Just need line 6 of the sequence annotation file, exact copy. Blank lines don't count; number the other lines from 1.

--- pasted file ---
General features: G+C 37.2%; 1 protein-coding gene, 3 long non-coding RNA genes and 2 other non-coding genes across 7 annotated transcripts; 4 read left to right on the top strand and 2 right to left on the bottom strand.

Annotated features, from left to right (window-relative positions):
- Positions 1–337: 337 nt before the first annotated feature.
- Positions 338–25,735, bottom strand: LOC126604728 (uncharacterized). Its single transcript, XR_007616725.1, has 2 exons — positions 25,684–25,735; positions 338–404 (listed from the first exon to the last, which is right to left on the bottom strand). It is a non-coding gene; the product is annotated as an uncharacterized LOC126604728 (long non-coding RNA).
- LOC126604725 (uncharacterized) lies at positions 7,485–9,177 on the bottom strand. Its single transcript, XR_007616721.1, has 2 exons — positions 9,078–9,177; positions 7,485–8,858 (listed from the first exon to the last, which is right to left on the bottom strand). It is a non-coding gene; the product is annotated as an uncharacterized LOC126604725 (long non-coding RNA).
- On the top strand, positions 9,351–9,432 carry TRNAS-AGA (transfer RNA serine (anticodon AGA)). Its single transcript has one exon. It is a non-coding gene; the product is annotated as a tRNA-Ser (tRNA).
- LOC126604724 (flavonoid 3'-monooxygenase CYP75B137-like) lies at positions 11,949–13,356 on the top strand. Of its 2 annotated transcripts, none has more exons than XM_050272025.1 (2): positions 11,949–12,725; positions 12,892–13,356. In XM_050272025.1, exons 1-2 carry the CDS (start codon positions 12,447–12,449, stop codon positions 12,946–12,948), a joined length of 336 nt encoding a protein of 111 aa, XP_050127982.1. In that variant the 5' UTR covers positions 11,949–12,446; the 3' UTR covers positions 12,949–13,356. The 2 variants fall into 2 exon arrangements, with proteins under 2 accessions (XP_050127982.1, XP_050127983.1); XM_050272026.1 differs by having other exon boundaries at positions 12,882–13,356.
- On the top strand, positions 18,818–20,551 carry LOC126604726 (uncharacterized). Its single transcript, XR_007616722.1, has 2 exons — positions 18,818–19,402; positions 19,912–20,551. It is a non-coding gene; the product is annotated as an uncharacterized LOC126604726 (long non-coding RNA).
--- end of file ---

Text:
- On the top strand, positions 9,351–9,432 carry TRNAS-AGA (transfer RNA serine (anticodon AGA)). Its single transcript has one exon. It is a non-coding gene; the product is annotated as a tRNA-Ser (tRNA).